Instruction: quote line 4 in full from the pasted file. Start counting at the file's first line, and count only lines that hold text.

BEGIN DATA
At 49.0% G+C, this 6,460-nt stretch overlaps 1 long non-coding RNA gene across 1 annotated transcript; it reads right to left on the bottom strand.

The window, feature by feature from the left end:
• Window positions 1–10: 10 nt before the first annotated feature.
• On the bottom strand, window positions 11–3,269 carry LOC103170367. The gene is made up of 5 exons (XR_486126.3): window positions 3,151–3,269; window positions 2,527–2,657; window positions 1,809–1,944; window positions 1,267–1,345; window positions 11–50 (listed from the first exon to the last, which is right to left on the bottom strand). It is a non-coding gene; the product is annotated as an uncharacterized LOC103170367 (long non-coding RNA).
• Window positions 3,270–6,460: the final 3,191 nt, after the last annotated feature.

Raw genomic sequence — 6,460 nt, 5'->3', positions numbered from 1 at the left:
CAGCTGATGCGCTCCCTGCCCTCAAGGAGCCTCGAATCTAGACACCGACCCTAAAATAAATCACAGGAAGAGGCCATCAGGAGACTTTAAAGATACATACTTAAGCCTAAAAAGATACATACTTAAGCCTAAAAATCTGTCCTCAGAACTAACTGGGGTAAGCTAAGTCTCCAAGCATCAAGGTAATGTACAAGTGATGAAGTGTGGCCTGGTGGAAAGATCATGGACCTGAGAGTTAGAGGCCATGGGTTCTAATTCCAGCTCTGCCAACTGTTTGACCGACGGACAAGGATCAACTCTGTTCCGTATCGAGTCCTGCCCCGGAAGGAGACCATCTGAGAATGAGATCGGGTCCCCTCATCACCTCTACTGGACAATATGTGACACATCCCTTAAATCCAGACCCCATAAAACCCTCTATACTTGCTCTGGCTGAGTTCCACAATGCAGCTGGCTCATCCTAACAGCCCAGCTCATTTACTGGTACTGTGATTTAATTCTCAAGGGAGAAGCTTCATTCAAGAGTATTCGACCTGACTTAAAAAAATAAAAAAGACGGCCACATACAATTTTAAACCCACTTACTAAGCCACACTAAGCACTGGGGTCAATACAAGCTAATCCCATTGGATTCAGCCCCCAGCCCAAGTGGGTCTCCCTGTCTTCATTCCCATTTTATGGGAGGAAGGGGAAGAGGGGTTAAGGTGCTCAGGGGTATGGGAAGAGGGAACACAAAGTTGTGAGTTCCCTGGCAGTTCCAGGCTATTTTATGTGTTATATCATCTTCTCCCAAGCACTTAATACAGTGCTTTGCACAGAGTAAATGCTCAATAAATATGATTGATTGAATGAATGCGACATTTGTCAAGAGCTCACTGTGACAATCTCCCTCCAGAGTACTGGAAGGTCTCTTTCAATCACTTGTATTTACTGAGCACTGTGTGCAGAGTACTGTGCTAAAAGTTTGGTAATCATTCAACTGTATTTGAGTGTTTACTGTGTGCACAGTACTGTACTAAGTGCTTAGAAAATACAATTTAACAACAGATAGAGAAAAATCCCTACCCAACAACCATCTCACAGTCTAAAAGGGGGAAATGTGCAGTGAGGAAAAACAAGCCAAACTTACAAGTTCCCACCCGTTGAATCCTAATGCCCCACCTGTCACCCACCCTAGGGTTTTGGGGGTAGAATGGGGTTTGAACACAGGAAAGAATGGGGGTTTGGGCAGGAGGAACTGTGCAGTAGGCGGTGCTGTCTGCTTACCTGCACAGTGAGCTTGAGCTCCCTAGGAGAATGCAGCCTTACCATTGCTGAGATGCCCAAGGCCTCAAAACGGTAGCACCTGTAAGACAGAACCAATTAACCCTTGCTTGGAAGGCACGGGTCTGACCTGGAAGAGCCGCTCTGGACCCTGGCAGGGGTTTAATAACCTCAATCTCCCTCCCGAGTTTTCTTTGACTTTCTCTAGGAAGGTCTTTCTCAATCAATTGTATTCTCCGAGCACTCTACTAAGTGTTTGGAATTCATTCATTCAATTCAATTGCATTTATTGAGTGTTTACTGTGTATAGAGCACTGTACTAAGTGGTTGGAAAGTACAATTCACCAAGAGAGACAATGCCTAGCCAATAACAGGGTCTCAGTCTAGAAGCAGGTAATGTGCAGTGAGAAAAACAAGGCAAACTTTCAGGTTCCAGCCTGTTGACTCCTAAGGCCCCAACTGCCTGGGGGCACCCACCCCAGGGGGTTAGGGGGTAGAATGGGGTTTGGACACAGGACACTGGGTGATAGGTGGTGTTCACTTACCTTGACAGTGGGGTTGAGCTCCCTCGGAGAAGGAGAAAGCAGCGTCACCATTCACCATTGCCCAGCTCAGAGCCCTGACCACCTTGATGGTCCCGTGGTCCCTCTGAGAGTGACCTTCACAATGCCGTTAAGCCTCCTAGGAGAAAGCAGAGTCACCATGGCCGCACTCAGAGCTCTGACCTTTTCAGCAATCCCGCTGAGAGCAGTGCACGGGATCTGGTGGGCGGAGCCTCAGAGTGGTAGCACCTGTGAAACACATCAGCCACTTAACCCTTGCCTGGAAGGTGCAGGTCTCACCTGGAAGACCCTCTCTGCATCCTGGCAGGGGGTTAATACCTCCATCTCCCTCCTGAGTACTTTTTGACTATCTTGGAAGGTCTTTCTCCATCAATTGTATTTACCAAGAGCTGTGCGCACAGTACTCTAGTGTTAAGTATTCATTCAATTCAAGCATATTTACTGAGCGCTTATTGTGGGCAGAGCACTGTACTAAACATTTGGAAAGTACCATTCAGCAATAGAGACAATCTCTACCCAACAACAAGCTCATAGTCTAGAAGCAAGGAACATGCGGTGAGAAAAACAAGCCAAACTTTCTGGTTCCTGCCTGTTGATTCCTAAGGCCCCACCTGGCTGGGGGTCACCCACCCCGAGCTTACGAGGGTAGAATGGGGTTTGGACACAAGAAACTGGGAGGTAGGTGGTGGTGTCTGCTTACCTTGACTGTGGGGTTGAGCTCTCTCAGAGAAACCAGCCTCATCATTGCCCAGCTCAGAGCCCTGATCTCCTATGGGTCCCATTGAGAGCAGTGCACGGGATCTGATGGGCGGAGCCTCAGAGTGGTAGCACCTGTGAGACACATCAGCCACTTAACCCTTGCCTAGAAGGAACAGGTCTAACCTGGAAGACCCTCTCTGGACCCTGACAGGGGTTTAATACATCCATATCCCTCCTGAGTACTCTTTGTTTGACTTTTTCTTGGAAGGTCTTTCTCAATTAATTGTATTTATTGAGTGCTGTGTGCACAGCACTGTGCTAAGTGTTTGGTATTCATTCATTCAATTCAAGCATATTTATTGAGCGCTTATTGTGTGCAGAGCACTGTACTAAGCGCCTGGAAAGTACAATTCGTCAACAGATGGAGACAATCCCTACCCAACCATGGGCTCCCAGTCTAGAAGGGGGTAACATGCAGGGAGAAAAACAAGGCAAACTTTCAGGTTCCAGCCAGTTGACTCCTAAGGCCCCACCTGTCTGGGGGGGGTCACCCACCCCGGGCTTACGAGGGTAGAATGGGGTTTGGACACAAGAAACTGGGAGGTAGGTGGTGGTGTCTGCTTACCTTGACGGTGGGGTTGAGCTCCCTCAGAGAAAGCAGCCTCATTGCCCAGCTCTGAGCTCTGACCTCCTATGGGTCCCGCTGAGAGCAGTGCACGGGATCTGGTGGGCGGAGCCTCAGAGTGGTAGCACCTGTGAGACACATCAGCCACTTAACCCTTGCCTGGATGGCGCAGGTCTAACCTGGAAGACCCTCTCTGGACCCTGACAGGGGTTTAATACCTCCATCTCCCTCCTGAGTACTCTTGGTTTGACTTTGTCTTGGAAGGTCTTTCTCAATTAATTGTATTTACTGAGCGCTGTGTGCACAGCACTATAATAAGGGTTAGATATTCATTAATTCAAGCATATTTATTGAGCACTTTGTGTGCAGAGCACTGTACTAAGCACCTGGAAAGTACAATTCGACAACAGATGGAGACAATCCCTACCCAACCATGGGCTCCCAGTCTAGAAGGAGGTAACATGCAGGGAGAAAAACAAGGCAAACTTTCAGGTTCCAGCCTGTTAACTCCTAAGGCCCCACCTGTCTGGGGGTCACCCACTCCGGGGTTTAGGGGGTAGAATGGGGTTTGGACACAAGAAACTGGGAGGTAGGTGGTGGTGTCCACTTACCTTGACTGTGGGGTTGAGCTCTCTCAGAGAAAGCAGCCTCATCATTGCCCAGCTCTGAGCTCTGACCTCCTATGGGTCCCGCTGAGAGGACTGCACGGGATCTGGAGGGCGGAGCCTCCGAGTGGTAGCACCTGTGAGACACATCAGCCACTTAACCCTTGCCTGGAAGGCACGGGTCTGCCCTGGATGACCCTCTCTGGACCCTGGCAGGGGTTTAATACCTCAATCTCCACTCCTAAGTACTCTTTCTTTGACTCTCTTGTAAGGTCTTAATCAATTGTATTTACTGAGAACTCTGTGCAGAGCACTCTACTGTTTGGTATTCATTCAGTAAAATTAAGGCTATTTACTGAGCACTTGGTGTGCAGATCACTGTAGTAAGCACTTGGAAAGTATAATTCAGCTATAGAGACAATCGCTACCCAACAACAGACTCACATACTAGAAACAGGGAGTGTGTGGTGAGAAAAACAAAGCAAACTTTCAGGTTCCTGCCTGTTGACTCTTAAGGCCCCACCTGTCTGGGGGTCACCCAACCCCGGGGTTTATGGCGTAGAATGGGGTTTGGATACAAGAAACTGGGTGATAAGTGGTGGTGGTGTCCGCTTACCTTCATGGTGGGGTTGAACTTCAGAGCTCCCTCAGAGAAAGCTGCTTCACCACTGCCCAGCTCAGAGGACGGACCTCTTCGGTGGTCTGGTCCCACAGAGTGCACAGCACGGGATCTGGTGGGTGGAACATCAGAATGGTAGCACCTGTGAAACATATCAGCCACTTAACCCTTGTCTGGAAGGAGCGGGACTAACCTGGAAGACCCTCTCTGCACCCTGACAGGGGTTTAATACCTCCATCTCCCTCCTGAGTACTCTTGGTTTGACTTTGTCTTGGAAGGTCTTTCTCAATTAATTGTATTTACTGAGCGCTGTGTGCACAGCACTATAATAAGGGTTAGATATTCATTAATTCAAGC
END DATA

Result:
• On the bottom strand, window positions 11–3,269 carry LOC103170367. The gene is made up of 5 exons (XR_486126.3): window positions 3,151–3,269; window positions 2,527–2,657; window positions 1,809–1,944; window positions 1,267–1,345; window positions 11–50 (listed from the first exon to the last, which is right to left on the bottom strand). It is a non-coding gene; the product is annotated as an uncharacterized LOC103170367 (long non-coding RNA).